As Congressional gridlock has made it more difficult for US presidents to enact policy agendas through legislation, the executive branch has increasingly relied on regulatory measures to implement policy changes. On January 27, at an NYU Law Forum, sponsored by Latham & Watkins, experts identified tools, such as the Congressional Review Act (CRA), that were used by the Trump administration to overturn regulations established under the Obama administration, and discussed how the new Biden administration might utilize the same tools. AnBryce Professor of Law and Dean Emeritus Richard Revesz moderated the virtual panel.
Selected remarks from the discussion:
Bethany Davis Noll, executive director of NYU Law’s State Energy & Environmental Impact Center: “[Under the CRA] Congress and the president aligned can disapprove a regulation issued by the prior administration, and before the Trump administration that statute has only been used once, to disapprove of the ergonomics rule which was issued under Clinton. Under Trump it was used 14 times to roll back rules right at the beginning of the transition.… Later in 2017 it was used against two other [Consumer Financial Protection Bureau] rules, so we just saw a huge expansion of interest in this statute. That’s a new tool that puts pressure on [the Biden administration].” (video 14:30)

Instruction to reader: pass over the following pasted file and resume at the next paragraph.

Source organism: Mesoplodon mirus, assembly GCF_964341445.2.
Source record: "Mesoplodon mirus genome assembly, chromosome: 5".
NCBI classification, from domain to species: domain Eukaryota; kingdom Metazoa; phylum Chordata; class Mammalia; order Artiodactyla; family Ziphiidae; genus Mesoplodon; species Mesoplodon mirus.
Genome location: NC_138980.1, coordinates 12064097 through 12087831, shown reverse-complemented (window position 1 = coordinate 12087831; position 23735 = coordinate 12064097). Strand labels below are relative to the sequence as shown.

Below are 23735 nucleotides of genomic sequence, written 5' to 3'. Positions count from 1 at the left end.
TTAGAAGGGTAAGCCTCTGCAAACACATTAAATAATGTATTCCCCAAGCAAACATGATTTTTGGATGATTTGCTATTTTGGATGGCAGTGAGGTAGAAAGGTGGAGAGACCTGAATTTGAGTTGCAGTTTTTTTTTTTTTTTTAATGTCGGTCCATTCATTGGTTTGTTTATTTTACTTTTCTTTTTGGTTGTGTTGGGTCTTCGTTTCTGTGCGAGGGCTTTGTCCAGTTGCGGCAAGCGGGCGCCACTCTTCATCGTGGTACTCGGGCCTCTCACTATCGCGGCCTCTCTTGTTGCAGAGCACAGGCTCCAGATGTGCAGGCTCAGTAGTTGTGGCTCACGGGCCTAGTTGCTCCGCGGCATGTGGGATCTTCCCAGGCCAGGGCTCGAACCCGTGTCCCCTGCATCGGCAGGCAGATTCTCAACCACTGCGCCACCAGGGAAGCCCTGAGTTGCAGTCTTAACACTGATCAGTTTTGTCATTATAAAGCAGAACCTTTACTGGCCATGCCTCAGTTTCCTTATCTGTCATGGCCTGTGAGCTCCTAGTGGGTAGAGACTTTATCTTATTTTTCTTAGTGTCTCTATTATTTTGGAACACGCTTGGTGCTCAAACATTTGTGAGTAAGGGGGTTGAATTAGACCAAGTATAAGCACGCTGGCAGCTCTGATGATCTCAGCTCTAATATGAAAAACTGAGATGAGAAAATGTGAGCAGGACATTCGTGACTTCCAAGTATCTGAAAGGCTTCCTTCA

Sally Katzen, professor of practice and distinguished scholar in residence: “[Obama-era regulations] had a phenomenal record of well-documented scientific, economic, legal basis for going forward. And the reason the Trump record on appeal was so bad is they never talked about it, they never countered it, they never were able to offer anything on the other side. So we can go back to what we had, beef it up, and I think that could expedite everything a lot.” (video 55:40)
Watch the full discussion on video:
Posted February 19, 2021